Summary: Christianity is a team sport, and though we fill different roles, we’re all God’s fellow workers
God’s Fellow Workers
September 14, 2008
When you get your newspaper delivered to your home, is the newspaper carrier the one responsible for the whole thing?
If you’re a football player, and you score a touchdown, should you get all the glory? All the credit? If you’re a businessman who sells a successful product, should you get all the credit and all the profit?
Of course not. When we take a moment to think about it, we realize that each one of these things takes many people, to make the end result possible.
The newspaper carrier is just the final step in the process. There are the reporters and editors and printers and truck drivers and office help, and advertising salespeople to support all these things – and that’s not even taking into account those who make the machines or equipment to make it all possible, or harvest the trees, and then those who make those trees into paper and get that paper to the newspaper to print.
If you’re the businessman who sells, let’s say widgets, you can’t take all the credit. Someone had to make the widget for you to sell. Someone had to design the widget to make it worth selling, and someone had to determine the proper marketplace for widget buyers.
Then there were those who supported that sale with public relations and marketing. There’s a whole support structure surrounding any successful product.
If you’re Adrian Peterson of the Minnesota Vikings, as talented as he may be, you don’t gain 200 yards in a game unless the coaches design good plays, unless the team practices and learns those plays, unless your offensive line clears at least a bit of a hole for you, unless your quarterback gets you the ball in a good spot to make a good gain.
These things are all common sense, and with just a little thought, we’d all say, well, sure I realize this – I know it takes a team effort to make almost anything of worth happen. But if we truly realize this, why is it that we sometimes seem to get this idea all out of balance when it comes to the results of spiritual things like church, missions or evangelism?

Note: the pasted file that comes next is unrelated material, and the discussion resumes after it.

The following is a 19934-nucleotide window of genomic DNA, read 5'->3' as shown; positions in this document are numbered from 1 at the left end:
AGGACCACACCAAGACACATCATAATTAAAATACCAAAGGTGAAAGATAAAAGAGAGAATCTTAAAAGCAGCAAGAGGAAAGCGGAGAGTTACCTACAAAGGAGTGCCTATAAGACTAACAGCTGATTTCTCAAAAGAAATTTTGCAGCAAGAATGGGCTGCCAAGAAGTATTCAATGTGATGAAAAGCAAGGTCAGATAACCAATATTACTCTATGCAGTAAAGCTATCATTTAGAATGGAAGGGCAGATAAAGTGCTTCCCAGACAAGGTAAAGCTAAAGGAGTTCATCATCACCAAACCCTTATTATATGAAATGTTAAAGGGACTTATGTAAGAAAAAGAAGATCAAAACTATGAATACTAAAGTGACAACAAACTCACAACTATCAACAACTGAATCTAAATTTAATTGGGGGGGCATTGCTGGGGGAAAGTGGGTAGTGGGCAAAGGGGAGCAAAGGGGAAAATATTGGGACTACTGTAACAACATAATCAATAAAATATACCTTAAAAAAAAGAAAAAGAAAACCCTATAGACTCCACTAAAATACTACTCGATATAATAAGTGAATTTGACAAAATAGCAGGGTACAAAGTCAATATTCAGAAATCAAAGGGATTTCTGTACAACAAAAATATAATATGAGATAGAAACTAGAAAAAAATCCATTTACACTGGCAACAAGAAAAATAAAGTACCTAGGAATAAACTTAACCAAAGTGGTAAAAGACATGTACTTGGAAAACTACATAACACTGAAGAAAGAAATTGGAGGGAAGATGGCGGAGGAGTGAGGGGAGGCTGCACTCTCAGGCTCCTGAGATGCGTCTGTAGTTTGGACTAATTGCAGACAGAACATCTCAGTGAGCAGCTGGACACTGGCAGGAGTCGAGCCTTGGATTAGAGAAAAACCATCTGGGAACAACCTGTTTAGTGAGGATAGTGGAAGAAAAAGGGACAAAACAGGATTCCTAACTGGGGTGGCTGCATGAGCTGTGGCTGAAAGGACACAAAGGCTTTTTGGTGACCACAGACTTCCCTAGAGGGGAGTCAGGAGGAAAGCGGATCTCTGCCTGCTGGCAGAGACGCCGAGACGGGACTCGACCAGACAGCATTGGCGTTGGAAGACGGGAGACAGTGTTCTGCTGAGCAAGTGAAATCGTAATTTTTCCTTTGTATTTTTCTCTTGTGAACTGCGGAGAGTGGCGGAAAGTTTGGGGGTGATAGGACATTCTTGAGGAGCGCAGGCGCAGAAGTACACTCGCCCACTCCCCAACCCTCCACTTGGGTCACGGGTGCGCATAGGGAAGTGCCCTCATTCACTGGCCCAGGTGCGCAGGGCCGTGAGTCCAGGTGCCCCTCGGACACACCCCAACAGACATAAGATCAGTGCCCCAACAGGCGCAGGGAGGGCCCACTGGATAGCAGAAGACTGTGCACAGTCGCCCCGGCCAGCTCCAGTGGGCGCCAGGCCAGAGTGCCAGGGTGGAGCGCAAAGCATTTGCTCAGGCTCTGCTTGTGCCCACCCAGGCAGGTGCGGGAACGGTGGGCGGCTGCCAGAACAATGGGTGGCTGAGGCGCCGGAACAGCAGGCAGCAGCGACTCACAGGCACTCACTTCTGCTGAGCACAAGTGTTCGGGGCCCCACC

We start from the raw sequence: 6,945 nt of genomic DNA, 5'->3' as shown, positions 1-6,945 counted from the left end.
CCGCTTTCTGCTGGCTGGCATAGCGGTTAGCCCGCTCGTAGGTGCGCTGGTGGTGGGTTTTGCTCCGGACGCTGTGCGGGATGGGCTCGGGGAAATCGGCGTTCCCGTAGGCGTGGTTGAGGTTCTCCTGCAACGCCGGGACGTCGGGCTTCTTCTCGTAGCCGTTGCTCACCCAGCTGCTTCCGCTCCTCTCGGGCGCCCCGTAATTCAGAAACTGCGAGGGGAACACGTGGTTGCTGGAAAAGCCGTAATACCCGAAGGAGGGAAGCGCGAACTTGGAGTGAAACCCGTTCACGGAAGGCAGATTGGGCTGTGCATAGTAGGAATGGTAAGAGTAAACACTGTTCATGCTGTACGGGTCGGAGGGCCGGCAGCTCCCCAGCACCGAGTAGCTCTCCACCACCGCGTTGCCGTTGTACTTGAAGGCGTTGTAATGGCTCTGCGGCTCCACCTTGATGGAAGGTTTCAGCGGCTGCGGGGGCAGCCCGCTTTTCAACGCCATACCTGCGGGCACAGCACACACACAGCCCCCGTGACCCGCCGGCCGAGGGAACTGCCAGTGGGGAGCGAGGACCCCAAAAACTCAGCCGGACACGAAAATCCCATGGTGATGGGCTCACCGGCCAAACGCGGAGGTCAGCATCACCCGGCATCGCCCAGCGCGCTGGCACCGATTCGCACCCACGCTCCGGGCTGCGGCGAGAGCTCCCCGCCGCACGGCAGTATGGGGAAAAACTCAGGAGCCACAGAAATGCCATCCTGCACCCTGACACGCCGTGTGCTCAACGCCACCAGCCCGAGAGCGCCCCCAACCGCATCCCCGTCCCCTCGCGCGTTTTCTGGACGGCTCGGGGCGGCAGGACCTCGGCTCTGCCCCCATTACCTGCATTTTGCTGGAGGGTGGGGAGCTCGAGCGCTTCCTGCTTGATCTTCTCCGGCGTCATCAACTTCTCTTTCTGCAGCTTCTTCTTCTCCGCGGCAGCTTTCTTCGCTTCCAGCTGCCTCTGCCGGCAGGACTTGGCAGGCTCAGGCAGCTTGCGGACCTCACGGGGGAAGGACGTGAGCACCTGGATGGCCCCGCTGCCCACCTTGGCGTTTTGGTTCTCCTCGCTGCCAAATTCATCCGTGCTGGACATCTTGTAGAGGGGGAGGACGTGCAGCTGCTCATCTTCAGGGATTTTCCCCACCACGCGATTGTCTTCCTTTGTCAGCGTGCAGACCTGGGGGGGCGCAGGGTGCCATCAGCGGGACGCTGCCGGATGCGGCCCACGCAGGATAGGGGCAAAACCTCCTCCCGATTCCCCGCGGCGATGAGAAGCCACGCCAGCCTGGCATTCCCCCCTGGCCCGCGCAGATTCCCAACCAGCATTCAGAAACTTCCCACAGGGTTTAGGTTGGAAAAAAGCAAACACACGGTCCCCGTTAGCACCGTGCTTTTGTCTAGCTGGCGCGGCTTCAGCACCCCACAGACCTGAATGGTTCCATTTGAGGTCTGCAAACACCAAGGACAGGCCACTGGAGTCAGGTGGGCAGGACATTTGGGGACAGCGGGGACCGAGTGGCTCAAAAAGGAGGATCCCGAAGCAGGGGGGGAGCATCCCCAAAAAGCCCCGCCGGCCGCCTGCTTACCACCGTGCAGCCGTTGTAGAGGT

Paul chided the Corinthians about this very idea. There were factions forming in the church in Corinth, and we read about it in 1 Corinthians chapter 3. The people in that church were looking at the important roles that some filled, in forming and sustaining that church, and were taking sides.
If this was happening at TCF, some might say, “I’m a Jim Grinnell fan. He’s a gifted worship leader and preacher and counselor. He’s my favorite – I’ll follow him.”
Others might say, “I love how positive and joyful Joel is. His preaching is always inspiring. He’s the one I follow.”
We looked at this idea in a different context a few weeks ago when we were talking about your work and your faith. Remember we noted that there’s no hierarchy of service in the Kingdom of God. Missionaries are not more important than pastors, and pastors are not more important than children’s church teachers, and teachers are not more important than custodians, and custodians are not more important than those who have a ministry of prayer, and those who are in, quote unquote, “full time Christian ministry” are not more important in the Kingdom of God than those who work a secular job.
Here’s how Paul put it in his letter to the Corinthians.
1 Corinthians 3:5-9 (NIV) What, after all, is Apollos? And what is Paul? Only servants, through whom you came to believe--as the Lord has assigned to each his task. I planted the seed, Apollos watered it, but God made it grow. So neither he who plants nor he who waters is anything, but only God, who makes things grow. The man who plants and the man who waters have one purpose, and each will be rewarded according to his own labor. For we are God’s fellow workers; you are God’s field, God’s building.
Now, this morning, much of our Sunday service has been focused on missions. And rightly so. Missions is the calling of this church.
But most of us are here. In Tulsa. We’re not missionaries. We’re not called to be missionaries. We’re not supposed to go to India or Nepal or Burma, like Cindy Perry is supposed to.
We’re not supposed to go to China, like the Places are supposed to. We’re not supposed to live and work in Kazakhstan, like the (name omitted) are supposed to.
We’re supposed to stay here. This is our place of service. But does that mean we’re not part of the team? Do we have a role in missions?
Absolutely – an important and vital role. Paul told the Corinthians here that the Lord has assigned to each his task. Whatever your task, it’s just part of the team effort, whether you’re Cindy Perry or Sarah King.